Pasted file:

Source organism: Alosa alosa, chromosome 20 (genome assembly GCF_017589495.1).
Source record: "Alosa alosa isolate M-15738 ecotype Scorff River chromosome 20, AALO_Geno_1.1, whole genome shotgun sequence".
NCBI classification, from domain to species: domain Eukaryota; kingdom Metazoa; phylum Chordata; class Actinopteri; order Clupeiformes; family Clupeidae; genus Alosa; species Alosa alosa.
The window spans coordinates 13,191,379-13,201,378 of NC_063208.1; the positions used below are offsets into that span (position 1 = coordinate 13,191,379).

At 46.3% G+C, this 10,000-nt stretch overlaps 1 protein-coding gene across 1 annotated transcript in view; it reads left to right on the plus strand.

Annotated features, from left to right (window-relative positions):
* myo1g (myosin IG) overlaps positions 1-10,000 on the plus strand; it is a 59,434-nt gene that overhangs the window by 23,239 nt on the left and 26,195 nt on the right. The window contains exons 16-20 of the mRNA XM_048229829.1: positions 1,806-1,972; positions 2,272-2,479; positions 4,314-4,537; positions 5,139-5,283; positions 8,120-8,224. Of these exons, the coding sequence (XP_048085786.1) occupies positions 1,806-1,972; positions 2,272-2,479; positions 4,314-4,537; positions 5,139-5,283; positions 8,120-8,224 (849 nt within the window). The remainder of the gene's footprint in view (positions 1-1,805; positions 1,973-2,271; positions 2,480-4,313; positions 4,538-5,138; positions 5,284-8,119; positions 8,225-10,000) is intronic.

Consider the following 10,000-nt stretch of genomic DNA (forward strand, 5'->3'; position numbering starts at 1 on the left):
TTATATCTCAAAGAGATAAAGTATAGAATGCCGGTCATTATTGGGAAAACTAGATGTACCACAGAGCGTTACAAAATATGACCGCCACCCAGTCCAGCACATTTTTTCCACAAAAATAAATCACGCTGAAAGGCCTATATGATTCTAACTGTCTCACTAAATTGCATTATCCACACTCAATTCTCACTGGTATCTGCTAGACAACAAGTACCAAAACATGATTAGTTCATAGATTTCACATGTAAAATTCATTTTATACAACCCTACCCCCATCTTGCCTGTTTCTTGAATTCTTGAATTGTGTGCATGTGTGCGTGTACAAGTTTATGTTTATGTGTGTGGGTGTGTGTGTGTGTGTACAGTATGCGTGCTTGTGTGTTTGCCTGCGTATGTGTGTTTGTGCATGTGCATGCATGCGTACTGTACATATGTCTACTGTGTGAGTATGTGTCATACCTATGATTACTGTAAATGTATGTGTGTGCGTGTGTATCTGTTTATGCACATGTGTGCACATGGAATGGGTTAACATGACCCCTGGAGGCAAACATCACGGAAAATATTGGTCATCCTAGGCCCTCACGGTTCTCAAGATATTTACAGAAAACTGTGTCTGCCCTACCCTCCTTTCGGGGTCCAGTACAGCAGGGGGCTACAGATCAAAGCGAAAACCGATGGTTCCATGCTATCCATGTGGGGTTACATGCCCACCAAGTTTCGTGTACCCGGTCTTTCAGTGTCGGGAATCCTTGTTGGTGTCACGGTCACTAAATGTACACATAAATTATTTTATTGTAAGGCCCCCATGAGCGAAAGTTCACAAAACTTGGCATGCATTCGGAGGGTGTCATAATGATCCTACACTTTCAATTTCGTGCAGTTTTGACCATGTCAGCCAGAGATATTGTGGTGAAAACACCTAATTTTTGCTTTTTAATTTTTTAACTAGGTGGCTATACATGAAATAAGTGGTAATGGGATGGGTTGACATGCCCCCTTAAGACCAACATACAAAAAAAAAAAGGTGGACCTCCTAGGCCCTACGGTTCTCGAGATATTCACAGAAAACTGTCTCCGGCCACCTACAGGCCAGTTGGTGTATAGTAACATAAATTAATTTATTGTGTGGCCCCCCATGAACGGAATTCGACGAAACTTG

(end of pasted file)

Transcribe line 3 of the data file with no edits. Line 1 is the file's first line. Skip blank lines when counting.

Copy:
NCBI classification, from domain to species: domain Eukaryota; kingdom Metazoa; phylum Chordata; class Actinopteri; order Clupeiformes; family Clupeidae; genus Alosa; species Alosa alosa.